This means that when officers who have engaged in misconduct in one police department apply for a job in another department, their potential new employer will be aware of their misconduct.
In addition, the president said his administration is looking at new non-lethal weapons that police can use to subdue people resisting arrest.
Within the executive order, there is also a call for the attorney general to garner the support and assistance of independent organizations that will help credential police departments to meet professional standards.
The unfortunate recent killing of George Floyd at the hands of Minneapolis police is the exception to standard police conduct and is far from typical
These organizations will review law enforcement agency policies concerning training on de-escalation techniques and systems. Many agencies already have this training and practice “the minimum force necessary to achieve compliance.” However, a closer review may identify some breakdowns or improvements needed in this area.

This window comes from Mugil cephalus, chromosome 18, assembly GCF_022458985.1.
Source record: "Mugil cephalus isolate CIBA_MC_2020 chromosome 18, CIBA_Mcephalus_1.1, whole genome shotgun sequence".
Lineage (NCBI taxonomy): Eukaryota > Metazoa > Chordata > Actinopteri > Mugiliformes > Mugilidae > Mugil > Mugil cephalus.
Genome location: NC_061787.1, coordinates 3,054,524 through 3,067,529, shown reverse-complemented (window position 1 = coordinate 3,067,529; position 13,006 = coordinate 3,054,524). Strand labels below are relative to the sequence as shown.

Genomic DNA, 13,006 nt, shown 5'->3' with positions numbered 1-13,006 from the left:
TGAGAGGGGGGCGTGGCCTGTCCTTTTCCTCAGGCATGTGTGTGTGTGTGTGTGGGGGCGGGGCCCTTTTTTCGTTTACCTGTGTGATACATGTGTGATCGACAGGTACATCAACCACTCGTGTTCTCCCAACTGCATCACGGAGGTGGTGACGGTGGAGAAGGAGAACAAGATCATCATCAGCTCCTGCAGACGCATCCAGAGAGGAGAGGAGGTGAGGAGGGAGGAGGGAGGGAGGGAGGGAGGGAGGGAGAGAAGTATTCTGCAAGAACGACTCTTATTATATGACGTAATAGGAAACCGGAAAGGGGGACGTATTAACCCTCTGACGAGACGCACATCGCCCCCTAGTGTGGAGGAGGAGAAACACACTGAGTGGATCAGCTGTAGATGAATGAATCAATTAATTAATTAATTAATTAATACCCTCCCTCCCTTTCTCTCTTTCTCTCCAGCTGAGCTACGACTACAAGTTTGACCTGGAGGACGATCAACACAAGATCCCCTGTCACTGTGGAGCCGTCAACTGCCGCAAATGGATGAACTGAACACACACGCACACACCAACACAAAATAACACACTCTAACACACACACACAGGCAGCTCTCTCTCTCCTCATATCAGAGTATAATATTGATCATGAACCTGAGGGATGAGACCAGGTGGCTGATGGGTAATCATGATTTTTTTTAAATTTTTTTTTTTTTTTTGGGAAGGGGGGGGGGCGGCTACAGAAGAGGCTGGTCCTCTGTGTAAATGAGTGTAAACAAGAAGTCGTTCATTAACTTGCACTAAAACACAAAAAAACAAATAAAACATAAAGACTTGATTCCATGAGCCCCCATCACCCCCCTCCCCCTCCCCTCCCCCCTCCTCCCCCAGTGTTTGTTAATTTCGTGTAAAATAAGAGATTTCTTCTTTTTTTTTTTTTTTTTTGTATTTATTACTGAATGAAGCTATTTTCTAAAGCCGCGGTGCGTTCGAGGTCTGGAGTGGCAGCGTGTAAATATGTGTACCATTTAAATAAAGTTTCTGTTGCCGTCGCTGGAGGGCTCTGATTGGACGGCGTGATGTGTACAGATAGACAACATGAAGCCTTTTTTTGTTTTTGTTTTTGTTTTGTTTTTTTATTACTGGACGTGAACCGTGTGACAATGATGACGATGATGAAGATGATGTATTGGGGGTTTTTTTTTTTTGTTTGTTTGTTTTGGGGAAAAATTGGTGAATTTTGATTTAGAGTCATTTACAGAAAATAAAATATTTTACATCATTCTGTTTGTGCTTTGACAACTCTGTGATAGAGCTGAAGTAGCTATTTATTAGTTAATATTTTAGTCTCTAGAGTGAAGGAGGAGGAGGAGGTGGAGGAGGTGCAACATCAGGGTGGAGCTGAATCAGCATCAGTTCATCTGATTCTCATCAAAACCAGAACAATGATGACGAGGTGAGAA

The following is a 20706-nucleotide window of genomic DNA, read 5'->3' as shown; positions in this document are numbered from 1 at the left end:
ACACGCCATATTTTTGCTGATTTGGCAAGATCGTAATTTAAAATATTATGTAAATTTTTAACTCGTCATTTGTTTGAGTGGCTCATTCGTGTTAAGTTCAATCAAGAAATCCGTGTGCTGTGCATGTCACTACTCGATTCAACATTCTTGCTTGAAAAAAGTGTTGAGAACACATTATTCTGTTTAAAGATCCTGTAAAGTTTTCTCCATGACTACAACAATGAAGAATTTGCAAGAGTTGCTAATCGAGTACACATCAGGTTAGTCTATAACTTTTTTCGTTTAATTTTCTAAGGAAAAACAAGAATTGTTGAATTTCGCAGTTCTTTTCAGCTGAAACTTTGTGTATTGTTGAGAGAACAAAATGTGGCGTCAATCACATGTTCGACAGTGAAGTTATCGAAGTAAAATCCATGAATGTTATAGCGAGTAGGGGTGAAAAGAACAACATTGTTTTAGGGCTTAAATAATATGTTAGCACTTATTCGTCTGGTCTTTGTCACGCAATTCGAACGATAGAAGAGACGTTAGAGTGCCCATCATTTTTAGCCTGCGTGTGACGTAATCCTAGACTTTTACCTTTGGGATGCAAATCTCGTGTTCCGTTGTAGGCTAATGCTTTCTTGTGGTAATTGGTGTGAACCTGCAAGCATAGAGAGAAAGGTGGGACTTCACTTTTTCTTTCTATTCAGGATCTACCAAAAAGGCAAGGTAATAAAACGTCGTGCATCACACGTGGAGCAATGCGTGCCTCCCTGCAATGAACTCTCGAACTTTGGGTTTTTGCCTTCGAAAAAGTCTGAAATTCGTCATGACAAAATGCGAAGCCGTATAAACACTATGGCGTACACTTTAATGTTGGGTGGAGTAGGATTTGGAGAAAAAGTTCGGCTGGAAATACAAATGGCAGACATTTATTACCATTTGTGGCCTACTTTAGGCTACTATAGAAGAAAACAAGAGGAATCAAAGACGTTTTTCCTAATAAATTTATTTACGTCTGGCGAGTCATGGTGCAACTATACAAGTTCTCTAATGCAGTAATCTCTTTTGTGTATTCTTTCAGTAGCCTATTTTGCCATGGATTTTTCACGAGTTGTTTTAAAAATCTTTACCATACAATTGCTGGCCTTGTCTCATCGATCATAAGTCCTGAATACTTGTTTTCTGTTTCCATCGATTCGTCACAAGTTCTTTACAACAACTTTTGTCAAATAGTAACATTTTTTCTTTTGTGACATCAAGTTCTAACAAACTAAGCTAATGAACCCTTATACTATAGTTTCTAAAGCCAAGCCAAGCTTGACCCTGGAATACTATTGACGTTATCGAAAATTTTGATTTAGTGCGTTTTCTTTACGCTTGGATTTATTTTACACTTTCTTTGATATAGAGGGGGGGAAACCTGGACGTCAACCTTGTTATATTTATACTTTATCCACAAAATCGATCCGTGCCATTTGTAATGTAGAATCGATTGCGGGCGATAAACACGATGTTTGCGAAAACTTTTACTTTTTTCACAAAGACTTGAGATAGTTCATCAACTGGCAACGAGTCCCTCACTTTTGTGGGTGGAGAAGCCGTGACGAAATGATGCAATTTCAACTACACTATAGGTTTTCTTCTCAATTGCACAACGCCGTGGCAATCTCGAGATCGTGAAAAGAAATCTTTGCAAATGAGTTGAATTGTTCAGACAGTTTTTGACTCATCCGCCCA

The independent organizations will also examine use-of-force standards and review increased community engagement practices. The attorney general will hold law enforcement agencies accountable to these standards in order to qualify for applicable Justice Department discretionary grants.
In addition, the attorney general and the Health and Human Services secretary will identify programs that will assist police departments with training and resources to better deal with individuals suffering from mental health problems, homelessness and addiction. There will also be an increase in federal funding to enable more social workers to work alongside law enforcement officers, so their efforts will complement one another.